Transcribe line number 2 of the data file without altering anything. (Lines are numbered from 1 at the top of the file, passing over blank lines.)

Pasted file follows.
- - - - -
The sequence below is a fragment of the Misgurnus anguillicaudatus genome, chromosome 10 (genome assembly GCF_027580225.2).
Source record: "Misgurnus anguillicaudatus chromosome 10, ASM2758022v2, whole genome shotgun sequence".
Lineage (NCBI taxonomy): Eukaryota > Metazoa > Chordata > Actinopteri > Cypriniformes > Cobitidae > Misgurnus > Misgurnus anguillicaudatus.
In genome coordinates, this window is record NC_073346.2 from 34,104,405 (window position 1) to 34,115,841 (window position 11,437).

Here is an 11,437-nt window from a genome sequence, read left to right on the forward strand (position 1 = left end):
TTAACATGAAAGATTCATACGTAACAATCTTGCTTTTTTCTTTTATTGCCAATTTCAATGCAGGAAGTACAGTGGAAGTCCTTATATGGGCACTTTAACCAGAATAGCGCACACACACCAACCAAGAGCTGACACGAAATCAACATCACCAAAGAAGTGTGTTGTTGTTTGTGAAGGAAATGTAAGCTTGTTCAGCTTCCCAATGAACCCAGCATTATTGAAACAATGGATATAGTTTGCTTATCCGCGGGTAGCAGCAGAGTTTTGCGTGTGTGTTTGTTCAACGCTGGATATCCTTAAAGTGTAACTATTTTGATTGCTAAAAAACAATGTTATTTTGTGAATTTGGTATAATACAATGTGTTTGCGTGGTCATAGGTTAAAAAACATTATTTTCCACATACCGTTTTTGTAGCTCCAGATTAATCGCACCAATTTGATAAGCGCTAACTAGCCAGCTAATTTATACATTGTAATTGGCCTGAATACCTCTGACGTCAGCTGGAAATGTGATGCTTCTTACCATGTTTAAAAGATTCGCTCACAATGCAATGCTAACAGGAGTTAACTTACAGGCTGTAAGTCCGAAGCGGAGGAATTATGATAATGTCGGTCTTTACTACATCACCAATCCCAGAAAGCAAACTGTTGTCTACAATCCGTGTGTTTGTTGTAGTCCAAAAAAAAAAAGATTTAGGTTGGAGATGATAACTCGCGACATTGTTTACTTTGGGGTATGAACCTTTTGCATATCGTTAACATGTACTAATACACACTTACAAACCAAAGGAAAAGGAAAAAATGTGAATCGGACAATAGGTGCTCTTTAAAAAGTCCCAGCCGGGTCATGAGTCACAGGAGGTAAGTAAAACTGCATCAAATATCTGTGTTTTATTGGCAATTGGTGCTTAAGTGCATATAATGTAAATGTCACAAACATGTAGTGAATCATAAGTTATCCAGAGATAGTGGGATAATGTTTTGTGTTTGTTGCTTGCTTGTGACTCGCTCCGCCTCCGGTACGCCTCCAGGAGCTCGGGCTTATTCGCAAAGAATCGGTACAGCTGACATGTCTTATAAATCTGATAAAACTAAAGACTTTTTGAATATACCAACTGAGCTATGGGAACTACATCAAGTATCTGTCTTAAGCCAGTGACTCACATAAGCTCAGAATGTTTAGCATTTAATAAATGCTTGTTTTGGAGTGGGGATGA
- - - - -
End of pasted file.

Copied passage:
Source record: "Misgurnus anguillicaudatus chromosome 10, ASM2758022v2, whole genome shotgun sequence".